Something about the day after the fourth-of-July holiday makes me start contemplating musical renditions of Americanness. It’s not just the Sousa being piped into my local Walgreens as I’m trying to get my prescriptions refilled. It’s not just the patriotism-lite of Lee Greenwood’s ubiquitous “God Bless the U.S.A.,” as admirably explored by Michael B?©rub?©:
…the song’s version of patriotism is completely contentless. Two verses and three choruses, and Mr. Greenwood couldn’t find a single reason to love the U.S.A.? Yeah, yeah, I know, pride, pride, freedom, freedom: “I’m proud to be an American, where at least I know I’m free.” But free to do what? To fire employees without cause, thanks to the at-will employment doctrine? To abolish the estate tax? To hold up a sign saying that Matthew Shepherd got what he deserved? Or to protest foolish wars, march for civil rights, and support the right of kids with Down syndrome to be educated in regular classrooms where they can go to visit Fort Robideau with their nondisabled peers? “God Bless the U.S.A.” doesn’t say, and that’s what makes it such a perfect emblem of a certain kind of right-wing contentless patriotism, the kind of patriotism that supports the troops by flying flags from cars while supporting a President who leads the troops off to needless slaughter and then cuts their veterans’ benefits. Had Greenwood said anything about that freedom‚Äì “I’m proud to be an American, where at least I know I’m free of all taxes on my estate of $36 million,” or “I’m proud to be an American, where at least I know I’m free to fight for the right to register Mississippi’s black voters in the face of murderous right-wing opposition”‚Äì one imagines that his song would be a good deal less popular.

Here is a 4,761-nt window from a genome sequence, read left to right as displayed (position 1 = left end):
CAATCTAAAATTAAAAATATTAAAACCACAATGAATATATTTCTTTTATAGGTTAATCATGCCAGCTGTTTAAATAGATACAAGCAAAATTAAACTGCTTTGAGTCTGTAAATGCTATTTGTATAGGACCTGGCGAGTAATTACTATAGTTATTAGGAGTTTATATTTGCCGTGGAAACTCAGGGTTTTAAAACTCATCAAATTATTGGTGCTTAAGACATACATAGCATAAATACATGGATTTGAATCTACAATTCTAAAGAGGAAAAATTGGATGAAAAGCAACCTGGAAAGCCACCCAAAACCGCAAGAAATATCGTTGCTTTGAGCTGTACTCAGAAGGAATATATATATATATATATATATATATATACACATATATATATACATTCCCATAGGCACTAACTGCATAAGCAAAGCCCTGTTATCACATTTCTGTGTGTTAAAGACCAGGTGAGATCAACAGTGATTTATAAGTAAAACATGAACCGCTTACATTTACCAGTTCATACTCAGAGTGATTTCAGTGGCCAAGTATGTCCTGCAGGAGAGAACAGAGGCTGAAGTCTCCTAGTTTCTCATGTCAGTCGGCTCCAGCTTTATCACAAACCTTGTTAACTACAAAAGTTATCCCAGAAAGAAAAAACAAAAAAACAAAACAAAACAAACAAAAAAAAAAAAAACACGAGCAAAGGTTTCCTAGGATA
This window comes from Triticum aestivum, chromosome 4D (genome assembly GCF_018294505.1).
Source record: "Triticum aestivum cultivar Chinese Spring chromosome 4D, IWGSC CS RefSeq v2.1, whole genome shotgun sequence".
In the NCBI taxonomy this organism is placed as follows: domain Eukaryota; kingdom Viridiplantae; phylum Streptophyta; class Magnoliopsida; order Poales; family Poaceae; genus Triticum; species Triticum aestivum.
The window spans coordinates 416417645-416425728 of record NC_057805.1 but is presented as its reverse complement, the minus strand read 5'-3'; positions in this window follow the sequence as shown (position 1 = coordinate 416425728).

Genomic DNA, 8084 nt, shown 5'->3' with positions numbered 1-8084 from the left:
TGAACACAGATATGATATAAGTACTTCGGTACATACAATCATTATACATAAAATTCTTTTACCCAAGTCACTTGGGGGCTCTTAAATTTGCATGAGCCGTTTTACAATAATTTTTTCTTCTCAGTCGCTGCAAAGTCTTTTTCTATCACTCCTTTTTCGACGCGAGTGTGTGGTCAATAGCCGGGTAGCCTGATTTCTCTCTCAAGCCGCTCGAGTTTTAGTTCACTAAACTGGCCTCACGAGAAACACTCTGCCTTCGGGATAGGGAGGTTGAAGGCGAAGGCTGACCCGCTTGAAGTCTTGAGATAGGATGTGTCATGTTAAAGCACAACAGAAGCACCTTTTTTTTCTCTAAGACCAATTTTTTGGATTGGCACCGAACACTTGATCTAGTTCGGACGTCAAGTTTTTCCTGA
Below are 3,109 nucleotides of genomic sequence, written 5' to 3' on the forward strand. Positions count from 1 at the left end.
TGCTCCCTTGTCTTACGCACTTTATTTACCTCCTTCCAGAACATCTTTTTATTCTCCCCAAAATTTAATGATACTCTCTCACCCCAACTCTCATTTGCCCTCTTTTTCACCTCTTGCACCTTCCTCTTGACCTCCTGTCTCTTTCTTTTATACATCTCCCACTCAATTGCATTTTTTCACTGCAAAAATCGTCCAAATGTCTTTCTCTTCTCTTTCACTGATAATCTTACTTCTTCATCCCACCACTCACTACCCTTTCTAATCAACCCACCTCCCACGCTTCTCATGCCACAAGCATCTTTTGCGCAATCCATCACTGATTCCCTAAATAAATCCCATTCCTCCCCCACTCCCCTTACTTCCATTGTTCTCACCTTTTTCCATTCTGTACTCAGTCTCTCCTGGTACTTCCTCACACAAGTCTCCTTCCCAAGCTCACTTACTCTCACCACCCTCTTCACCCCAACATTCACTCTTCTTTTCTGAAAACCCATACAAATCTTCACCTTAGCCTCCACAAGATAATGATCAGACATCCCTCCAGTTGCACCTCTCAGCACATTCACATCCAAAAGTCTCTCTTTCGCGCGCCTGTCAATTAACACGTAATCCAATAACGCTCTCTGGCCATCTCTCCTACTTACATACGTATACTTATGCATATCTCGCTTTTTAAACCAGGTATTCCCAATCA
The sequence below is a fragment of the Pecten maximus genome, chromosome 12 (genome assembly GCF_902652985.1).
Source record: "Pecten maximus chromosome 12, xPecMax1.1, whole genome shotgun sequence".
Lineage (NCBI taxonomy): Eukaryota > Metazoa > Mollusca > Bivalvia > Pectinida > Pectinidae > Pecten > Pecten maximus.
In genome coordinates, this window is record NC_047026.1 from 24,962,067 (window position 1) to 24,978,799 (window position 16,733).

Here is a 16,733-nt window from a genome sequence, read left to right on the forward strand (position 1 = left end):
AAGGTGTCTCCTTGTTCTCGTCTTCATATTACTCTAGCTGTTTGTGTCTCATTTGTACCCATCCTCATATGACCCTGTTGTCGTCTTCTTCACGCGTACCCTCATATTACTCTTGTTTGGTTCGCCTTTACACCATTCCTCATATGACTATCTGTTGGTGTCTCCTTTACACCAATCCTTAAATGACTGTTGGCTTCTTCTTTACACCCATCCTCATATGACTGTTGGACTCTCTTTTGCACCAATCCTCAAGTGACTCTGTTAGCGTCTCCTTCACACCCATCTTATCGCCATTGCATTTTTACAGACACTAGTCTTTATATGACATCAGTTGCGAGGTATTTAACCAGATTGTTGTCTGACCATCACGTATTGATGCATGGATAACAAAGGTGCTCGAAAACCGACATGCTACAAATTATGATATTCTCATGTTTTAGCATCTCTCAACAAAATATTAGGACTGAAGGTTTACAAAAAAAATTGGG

My own issues with fourth-of-July music have definitely got something to do with all that. But it’s also, alas, wrapped around what I think to be a series of memories whose wires have gotten all crossed in my brain. First, the Chicago song, “Saturday in the Park,” where I think it was the fourth of July. (In fact, now that I think about it, every day in that park seems to be the fourth of July!) Then, from approximately the same period, me flipping through my parents’ album collection, in which I know they had some 5th Dimension. (I know, this makes no sense whatsoever, but bear with me.) Then, from a little later in my childhood, the altogether astonishing Fifth of Beethoven, which may or may not be implicated in this mess.
What’s got me off on this rather appalling trip down my parents’ musical memory lane is that I could almost swear that they had some album called “5th of July.” All my searching has only turned up the Lanford Wilson play, so I’m almost certainly conflating the 5th Dimension and the Chicago song, schmooing in the title of the “Fifth of Beethoven,” and somehow producing an album about the day after the fireworks. Which almost certainly doesn’t exist. But I obsess about it this time every year, and if somebody could give me definitive proof one way or the other, I could put those processing cycles to much better use.
Like trying to decide whether granite countertops or Zodiaq are the way to go.